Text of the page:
Researchers from Auburn University in Alabama and Adobe Research discovered the flaw when they tried to make an NLP system generate explanations for his behavior, like why he said different sentences meant the same thing. When they tested their approach, they realized that mixing up the words in a sentence made no difference in the explanations. “This is a general problem for all models of NLP,” says Anh Nguyen of Auburn University, who led the work.
The team examined several cutting-edge NLP systems based on BERT (a language model developed by Google that underpins many of the latest systems, including GPT-3). All of these systems perform better than humans on GLUE (General Language Understanding Evaluation), a standard set of tasks designed to test language comprehension, such as spotting paraphrases, judging whether a sentence expresses positive or negative feelings, and verbal reasoning.
The man bites the dog: They found that these systems couldn’t tell when the words in a sentence were mixed up, even when the new order changed the meaning. For example, the systems correctly spotted that the phrases “Does Marijuana Cause Cancer?” and “How Can Marijuana Give You Lung Cancer?” were paraphrases. But they were even more certain that “You smoke cancer, how can the marijuana lung give?” and “The lung can make smoking marijuana how do you get cancer?” meant the same thing too. The systems also decided that sentences with opposite meanings such as “Does marijuana cause cancer?” and “Does cancer cause marijuana?” asked the same question.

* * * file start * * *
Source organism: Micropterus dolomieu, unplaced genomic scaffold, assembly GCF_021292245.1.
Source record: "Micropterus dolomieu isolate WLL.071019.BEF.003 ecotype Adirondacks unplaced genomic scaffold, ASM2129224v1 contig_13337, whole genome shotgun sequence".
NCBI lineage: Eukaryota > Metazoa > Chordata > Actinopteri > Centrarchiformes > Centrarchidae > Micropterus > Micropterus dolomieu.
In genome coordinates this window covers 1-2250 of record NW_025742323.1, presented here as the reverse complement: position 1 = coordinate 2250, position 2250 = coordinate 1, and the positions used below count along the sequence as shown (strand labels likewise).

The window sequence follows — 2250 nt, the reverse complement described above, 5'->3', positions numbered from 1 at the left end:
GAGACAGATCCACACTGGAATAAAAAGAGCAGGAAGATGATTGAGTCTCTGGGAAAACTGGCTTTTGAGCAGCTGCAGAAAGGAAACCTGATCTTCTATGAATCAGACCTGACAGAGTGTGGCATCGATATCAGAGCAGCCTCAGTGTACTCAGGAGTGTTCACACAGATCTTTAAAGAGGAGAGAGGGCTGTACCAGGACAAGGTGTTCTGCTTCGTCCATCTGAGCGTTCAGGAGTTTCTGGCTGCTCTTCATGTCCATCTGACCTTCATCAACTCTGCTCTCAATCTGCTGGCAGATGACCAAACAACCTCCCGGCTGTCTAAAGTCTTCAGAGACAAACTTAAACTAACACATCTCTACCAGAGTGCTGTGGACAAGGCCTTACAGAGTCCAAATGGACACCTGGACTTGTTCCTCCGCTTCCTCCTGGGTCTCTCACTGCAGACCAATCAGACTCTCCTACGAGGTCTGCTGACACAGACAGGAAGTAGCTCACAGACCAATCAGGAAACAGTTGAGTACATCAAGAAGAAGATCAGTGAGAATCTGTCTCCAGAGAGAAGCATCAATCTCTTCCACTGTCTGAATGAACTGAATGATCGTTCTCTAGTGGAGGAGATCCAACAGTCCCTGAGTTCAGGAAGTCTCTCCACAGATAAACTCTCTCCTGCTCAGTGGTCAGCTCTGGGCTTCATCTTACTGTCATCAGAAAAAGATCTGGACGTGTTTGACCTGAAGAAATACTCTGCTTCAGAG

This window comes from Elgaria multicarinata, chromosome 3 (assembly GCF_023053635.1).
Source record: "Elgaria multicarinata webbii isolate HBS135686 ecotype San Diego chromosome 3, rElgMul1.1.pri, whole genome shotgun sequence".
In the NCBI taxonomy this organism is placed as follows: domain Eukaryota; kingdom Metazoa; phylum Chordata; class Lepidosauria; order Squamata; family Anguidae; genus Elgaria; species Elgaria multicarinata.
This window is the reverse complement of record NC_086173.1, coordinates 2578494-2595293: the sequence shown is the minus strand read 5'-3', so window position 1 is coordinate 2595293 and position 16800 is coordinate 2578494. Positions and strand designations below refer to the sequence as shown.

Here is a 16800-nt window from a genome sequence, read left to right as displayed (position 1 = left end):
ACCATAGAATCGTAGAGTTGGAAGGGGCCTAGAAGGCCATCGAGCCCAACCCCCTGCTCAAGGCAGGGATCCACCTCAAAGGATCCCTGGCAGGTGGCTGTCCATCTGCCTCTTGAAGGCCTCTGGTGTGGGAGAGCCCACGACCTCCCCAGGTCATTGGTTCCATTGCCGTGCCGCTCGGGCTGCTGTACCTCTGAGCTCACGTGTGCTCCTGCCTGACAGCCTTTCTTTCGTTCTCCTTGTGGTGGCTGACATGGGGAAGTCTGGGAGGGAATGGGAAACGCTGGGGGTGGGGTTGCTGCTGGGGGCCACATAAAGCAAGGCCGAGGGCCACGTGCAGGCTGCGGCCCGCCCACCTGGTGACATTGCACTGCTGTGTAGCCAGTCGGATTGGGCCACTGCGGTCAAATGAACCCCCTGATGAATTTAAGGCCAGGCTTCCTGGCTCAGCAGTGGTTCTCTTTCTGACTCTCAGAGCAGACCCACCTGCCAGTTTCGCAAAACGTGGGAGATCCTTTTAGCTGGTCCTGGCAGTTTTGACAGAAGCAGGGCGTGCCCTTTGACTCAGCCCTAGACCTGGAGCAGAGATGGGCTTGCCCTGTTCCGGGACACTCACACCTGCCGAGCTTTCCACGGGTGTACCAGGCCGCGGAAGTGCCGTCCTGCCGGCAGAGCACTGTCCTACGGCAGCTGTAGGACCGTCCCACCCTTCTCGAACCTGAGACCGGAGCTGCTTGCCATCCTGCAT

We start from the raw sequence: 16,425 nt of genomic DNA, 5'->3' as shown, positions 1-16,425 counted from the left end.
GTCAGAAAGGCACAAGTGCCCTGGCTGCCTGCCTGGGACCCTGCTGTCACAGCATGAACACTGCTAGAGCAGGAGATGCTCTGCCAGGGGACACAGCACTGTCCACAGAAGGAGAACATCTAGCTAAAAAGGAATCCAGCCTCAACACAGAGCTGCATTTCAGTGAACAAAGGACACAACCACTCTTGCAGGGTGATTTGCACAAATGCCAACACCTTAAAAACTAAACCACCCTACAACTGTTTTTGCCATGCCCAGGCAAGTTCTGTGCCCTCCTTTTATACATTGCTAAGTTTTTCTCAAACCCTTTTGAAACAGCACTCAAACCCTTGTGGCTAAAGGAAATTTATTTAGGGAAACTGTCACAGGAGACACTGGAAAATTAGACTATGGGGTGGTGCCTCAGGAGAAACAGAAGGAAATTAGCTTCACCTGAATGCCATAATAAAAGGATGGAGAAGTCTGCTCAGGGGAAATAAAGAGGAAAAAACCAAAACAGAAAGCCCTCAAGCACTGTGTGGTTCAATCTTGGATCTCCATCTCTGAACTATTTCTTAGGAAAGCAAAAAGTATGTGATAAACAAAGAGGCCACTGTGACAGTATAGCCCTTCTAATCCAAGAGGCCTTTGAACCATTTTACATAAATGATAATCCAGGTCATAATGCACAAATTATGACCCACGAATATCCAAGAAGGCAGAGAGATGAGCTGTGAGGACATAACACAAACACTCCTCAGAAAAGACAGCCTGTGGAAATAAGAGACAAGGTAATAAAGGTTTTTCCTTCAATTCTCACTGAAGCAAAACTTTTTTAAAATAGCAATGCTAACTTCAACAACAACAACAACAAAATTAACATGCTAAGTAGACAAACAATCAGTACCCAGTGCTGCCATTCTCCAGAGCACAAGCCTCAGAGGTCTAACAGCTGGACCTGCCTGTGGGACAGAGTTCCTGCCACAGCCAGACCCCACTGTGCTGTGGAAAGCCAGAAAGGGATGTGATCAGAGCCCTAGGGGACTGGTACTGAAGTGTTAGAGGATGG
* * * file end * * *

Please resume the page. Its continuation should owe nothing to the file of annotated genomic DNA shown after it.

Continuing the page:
The only task where word order mattered was the task in which models had to check the grammatical structure of a sentence. Otherwise, between 75% and 90% of the responses from the systems tested did not change when the words were mixed.
What’s going on? Models seem to pick up a few keywords in a sentence, regardless of their order. They don’t understand the language like we do, and GLUE – a very popular benchmark – doesn’t measure actual use of the language. In many cases, the task a model is trained on does not require it to worry about word order or syntax in general. In other words, GLUE teaches NLP models to jump through hoops.
Many researchers have started using a more difficult series of tests called SuperGLUE, but Nguyen suspects he will have similar problems.
This issue was also identified by Yoshua Bengio and colleagues, who found that rearrange words in a conversation sometimes did not change the responses of chatbots. And a team from Facebook AI Research found examples of what happens with Chinese. Nguyen’s team shows that the problem is widespread.
Does it matter? It depends on the application. For one thing, an AI that always understands when you typo or say something distorted, like another human would, would be helpful. But, in general, word order is crucial in breaking down the meaning of a sentence.
fix it How? The good news is, it might not be too hard to figure out. The researchers found that forcing a model to focus on word order, training it to perform a task where word order mattered, such as spotting grammatical errors, also allowed the model to perform better on other tasks. This suggests that changing the tasks that models are trained for will make them better overall.
Nguyen’s results are another example of how the models are often very insufficient of what we think they are capable of. He thinks that highlights how difficult it is AIs that understand and reason like humans. “Nobody has any idea,” he said.